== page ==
It was a busy day in the office when I received the mail from Company X. My application was being considered and I had an interview with someone from HR. I was ecstatic and excited to discover such wonderful news… Until the realization of my fear of that 3-syllable word of doom – “INTERVIEW”.
I had never been for a formal interview especially one involving applying for a job. With my academics not being that strong either, my first instinct was to flee… To decline the interview and tell myself that I “didn’t really want that job anyway”. Obviously the sensible part in me took over and I scheduled the interview 2 weeks later. These 2 weeks I decided would be long enough for preparation.
2 weeks down the road and I was in the lobby of Company X. I had done no practicing in front of the mirror, no memorization of great speeches nor any reading on interview skills or body language. The only thing I’d done was read about the company and it’s goals to show my interest.
Following the interviewer to the interview room led me to think of the numerous possible ways at which I could make an idiot of myself during this session
I answered nervously as she asked me questions on past situations where I had demonstrated my abilities and the decisions I made. All of the questions she asked, I had predicted – each of which I had already prepared rough answers for… Ofcourse things did not continue to go so well when she finally asked me one that I had no idea how to answer.
This was when I had a decision to make
- Lie: It’s not hard to make up a story about a time in University. I am good at (but not proud of) lying too.
- Be honest: Explain my inability to answer
When someone is nervous they tend to just blurt out a blatant lie or pure honesty. So, eventually the stress got to me…
“Honestly, I am unable to answer the question as I feel I lack the experience in what you have just asked about. However, I do know of a similar experience that may be appropriately considered…”
And then I told of a true story that was most aligned to her question. +points for honesty and +points for having another story that I could sell myself with.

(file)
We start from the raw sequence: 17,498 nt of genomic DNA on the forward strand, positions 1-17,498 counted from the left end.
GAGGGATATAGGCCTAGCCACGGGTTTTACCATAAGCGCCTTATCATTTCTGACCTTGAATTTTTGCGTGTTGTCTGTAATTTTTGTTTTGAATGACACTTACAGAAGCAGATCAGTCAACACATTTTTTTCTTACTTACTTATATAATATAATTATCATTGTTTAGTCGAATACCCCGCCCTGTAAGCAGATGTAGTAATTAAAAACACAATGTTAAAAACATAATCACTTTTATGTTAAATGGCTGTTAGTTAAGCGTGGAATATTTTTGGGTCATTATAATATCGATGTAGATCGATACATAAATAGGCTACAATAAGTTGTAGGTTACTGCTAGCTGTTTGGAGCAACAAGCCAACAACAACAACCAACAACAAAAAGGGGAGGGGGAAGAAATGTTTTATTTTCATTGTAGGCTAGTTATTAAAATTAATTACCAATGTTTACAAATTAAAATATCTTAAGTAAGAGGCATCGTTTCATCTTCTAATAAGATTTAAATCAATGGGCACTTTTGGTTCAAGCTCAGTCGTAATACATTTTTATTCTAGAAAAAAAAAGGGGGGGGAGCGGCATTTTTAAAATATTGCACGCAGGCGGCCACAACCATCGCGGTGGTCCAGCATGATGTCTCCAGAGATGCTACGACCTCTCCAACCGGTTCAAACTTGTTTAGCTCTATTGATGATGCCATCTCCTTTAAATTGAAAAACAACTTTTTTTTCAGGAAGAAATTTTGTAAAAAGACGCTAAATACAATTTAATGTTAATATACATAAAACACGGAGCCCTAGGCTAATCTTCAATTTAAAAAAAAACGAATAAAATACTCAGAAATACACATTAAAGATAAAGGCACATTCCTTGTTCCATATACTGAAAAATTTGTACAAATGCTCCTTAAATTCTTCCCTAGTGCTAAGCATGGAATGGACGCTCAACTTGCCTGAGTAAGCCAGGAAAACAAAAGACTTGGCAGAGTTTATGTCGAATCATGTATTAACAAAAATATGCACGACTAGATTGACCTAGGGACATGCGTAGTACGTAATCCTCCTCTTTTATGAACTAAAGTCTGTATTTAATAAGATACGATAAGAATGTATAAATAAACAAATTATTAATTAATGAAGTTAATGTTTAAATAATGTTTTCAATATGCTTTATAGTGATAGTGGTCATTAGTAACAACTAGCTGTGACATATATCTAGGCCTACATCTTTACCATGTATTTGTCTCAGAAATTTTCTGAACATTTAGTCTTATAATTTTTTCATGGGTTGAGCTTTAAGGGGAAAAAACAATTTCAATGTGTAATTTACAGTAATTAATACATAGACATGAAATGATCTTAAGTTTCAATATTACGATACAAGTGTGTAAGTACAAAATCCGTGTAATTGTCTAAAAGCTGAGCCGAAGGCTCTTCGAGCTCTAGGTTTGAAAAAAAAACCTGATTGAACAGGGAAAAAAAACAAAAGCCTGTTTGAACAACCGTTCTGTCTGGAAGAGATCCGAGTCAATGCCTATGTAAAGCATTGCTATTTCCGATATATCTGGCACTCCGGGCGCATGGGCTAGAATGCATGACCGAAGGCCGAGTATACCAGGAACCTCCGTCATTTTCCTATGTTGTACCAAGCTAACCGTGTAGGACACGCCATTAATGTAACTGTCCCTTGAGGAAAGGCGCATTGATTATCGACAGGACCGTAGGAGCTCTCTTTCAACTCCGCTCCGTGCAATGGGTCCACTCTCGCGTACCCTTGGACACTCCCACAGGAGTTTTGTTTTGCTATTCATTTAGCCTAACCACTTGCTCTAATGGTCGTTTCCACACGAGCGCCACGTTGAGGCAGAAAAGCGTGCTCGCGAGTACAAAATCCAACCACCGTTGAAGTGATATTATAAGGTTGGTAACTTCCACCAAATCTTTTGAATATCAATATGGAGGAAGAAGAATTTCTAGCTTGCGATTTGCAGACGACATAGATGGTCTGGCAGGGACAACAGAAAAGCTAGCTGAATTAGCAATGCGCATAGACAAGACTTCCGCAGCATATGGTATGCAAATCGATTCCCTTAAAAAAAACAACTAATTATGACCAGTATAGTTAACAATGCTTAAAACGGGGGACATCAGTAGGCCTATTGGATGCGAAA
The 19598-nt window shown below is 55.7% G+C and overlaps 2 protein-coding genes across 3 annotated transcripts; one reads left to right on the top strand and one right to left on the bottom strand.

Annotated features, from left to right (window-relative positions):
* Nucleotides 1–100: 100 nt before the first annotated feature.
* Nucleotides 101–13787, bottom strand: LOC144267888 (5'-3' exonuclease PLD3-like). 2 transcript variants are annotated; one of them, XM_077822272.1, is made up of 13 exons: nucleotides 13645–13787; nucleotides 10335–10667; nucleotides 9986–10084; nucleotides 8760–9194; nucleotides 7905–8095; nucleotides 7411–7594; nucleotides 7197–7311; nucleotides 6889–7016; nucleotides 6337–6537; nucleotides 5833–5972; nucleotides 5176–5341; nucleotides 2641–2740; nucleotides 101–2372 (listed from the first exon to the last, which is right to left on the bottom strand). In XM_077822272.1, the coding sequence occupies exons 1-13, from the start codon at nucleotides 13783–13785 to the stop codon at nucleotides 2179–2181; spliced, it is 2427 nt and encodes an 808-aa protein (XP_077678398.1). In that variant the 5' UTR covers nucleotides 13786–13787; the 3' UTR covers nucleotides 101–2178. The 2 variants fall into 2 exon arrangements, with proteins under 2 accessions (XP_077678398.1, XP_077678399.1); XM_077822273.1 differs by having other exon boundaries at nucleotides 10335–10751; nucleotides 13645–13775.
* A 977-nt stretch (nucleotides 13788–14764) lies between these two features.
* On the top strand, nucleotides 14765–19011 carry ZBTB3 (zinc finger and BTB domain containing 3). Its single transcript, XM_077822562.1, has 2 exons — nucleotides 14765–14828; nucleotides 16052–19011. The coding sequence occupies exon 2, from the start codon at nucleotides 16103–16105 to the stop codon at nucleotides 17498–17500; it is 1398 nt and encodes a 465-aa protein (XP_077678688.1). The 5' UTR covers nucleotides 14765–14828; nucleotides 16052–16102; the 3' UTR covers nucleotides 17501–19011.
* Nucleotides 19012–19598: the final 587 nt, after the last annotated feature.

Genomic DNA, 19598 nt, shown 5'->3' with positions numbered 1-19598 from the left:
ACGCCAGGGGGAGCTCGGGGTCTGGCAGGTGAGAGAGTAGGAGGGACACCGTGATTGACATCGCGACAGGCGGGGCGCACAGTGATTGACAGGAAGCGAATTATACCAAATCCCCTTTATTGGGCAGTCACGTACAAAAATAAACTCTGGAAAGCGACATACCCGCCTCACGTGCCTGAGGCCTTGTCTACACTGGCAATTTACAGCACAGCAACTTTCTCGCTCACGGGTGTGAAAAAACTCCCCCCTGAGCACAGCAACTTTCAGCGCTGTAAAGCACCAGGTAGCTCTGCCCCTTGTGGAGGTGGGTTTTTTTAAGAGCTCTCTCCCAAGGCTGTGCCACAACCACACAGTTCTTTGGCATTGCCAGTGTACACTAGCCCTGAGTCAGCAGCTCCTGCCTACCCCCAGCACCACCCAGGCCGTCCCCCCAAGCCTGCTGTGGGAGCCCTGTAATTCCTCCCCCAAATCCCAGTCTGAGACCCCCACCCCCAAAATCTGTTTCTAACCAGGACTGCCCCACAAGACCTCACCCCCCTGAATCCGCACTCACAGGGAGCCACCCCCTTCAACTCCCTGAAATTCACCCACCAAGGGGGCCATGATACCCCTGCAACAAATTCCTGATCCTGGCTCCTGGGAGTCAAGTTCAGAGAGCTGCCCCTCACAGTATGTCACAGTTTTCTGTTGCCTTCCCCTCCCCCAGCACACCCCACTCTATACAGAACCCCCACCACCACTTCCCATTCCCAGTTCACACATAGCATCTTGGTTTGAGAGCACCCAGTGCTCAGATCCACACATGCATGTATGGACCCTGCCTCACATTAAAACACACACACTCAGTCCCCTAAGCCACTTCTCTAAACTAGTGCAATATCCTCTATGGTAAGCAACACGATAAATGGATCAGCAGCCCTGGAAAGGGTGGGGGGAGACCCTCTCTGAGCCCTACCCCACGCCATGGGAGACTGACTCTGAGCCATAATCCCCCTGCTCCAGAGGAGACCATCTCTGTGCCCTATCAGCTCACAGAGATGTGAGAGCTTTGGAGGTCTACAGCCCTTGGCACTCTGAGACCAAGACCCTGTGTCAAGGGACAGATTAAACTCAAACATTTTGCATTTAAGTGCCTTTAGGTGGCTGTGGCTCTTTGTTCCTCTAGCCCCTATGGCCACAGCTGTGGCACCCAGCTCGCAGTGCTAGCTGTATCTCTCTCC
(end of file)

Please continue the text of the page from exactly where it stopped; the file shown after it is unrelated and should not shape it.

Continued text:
It was from this point onwards that my confidence rose as I realised it wasn’t about being able to use big words or throwing in great stories that of me being the hero of the day. It was about explaining who I was and why I was suitable for the job – Yes, I’ve been told this before, but I never believed it… Companies suggest you to ‘be yourself’ in every interview because they ‘want to get to know you’ while the rebel in each of us will always be thinking ”yeah right, they’ll never want me if I be myself”. Have we ever stopped to think that different companies genuinely look for different types of people?
So to sum it up, there is only one interview tip that I have:
Be honest and be yourself
Yeah, yeah, you’ve heard it all before. But take this as something coming from someone who experienced the true relief and boost of self confidence by telling the truth.
If you are honest, confidence will grow because you have nothing to be afraid of. If you are forced to say something negative about yourself then just be tactful in the way you say it. If being yourself results in your rejection then it just really might be that you weren’t suitable for the company. Some companies prefer those that have leadership skills while some prefer those that efficiently work alone; some companies prefer those that can solve problems quickly while others prefer those that can pull a problem apart and take their time to carefully decide on the solution.
Obviously with this tip I am assuming you are competent enough to dress formally, not to ramble when you answer questions and to have a great handshake – All “skills” that can be mastered in a day.